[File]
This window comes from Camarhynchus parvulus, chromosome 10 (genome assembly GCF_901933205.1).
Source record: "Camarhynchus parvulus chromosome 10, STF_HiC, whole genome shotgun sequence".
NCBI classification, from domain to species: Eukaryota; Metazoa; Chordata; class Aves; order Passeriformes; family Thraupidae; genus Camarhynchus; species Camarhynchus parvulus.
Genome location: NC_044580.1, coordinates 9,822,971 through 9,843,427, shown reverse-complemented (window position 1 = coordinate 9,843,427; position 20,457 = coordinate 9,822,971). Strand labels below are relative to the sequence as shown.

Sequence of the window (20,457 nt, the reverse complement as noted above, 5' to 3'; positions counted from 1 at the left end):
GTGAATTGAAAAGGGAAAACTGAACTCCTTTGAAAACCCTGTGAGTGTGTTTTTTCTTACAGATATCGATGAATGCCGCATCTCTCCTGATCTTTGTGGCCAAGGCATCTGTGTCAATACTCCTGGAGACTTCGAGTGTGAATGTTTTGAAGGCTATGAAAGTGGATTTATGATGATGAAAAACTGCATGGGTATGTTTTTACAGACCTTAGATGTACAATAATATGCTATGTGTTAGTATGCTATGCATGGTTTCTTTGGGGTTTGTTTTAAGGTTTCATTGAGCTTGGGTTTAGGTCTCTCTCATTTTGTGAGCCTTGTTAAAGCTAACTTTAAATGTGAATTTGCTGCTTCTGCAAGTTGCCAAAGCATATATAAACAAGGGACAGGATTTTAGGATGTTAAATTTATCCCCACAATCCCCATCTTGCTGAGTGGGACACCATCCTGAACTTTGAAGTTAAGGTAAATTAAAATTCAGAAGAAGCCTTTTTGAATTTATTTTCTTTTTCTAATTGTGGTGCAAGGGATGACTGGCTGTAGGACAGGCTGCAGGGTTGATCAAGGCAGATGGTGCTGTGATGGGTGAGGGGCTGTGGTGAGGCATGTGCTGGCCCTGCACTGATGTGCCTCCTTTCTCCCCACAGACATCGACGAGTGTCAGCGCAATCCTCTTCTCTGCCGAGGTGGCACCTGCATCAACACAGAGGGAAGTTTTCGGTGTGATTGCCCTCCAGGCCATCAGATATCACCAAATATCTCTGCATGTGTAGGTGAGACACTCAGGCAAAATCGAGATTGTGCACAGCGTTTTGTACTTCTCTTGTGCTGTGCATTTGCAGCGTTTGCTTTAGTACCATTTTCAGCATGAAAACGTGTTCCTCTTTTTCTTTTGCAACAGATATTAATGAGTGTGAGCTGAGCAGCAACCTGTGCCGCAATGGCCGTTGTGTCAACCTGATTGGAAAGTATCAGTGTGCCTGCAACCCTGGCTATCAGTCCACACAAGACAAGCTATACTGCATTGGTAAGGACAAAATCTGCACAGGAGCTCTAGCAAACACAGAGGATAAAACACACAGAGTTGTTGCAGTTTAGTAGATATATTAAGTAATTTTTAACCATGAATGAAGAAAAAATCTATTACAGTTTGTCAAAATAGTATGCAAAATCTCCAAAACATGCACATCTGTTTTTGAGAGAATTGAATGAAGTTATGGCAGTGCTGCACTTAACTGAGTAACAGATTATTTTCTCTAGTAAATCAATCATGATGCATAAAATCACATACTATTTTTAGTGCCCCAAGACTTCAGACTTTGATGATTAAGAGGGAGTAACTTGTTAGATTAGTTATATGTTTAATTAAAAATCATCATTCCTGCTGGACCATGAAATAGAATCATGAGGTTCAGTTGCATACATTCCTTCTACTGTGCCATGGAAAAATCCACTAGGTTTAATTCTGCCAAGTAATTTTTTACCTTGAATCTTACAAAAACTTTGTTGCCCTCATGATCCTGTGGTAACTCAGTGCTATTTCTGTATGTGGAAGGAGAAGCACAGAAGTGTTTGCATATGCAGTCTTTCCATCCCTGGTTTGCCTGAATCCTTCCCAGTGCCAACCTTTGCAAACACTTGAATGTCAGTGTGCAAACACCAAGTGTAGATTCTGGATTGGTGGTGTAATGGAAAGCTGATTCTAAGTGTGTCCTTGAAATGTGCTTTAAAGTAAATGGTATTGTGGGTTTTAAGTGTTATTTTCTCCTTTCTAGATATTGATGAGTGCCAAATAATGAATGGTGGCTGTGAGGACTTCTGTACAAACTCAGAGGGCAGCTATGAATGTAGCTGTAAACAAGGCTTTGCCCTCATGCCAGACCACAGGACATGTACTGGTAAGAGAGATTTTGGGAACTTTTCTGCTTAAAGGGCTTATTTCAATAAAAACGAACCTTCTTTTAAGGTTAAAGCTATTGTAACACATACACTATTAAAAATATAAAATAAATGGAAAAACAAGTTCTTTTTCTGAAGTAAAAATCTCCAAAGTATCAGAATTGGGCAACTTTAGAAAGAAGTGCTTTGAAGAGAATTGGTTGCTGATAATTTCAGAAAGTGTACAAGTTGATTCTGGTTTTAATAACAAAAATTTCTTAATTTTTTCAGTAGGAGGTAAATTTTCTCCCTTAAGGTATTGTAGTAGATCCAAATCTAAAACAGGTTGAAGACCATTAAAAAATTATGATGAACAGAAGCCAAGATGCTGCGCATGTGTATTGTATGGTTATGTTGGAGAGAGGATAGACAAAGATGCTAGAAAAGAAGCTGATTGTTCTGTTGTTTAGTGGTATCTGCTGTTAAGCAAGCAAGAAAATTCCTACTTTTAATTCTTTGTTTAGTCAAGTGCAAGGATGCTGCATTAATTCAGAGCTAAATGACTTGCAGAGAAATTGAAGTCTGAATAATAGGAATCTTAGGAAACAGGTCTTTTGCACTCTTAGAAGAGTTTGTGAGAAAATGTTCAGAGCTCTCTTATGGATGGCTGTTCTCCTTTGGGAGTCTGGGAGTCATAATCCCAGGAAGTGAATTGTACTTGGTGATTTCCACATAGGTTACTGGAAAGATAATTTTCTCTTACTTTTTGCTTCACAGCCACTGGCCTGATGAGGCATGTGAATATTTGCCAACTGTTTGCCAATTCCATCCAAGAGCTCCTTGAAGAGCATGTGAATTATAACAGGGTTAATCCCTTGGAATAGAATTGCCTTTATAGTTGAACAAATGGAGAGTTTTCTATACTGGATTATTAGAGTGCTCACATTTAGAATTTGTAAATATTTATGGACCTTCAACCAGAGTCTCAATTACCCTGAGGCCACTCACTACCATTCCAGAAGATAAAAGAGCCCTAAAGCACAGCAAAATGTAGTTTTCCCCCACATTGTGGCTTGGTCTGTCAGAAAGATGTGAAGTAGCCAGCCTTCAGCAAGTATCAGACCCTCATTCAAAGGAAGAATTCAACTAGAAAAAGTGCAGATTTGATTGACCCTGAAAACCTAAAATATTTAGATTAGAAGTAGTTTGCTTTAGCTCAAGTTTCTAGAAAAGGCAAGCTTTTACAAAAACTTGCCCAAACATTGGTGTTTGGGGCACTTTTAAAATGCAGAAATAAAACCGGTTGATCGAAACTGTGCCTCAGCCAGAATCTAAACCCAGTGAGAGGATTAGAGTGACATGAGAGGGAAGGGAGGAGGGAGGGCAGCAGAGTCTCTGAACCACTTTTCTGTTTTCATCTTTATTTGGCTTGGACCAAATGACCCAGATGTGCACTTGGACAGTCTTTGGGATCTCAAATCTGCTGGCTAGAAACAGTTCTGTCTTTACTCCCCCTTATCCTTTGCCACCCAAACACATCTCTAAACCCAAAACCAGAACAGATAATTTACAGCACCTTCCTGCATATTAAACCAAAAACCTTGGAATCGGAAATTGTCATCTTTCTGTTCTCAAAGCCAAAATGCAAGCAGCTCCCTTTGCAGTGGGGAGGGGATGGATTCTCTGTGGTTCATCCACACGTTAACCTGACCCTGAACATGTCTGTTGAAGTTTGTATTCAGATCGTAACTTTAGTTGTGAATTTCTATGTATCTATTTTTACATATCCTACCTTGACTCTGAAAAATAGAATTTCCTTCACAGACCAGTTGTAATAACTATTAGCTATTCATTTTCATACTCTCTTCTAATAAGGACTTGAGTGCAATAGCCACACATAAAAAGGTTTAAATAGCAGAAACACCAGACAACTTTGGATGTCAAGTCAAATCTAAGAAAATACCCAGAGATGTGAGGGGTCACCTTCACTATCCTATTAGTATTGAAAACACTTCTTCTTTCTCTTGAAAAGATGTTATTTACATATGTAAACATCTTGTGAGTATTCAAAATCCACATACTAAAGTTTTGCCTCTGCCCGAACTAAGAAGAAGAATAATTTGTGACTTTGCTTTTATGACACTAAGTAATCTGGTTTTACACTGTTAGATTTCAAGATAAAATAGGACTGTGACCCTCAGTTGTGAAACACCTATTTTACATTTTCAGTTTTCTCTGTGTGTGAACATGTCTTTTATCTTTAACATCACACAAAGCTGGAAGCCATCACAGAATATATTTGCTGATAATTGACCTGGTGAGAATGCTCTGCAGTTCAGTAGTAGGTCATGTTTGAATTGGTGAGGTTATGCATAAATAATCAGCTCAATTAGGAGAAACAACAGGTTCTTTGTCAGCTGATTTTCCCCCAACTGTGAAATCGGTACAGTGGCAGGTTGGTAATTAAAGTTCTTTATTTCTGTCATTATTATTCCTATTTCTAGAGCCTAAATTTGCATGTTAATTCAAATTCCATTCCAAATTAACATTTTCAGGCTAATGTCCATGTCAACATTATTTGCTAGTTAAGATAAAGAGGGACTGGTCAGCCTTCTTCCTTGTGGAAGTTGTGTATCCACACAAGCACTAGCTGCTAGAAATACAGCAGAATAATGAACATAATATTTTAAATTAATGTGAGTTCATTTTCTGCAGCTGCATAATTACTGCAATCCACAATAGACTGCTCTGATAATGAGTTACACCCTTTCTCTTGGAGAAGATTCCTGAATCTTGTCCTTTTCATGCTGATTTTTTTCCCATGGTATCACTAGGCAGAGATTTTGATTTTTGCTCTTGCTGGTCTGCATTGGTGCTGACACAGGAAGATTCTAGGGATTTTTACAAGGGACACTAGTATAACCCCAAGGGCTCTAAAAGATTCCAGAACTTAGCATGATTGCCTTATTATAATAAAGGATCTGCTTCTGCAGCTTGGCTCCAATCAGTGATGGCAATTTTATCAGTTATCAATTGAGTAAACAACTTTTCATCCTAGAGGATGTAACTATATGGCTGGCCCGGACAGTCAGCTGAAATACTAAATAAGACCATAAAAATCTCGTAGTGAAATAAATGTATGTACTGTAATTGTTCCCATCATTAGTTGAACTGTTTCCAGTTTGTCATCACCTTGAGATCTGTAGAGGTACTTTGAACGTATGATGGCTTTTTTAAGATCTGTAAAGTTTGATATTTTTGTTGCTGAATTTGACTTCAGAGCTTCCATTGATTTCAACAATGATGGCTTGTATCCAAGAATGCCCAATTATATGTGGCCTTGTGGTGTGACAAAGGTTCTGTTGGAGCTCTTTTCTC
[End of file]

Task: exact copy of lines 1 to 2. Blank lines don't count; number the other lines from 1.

This window comes from Camarhynchus parvulus, chromosome 10 (genome assembly GCF_901933205.1).
Source record: "Camarhynchus parvulus chromosome 10, STF_HiC, whole genome shotgun sequence".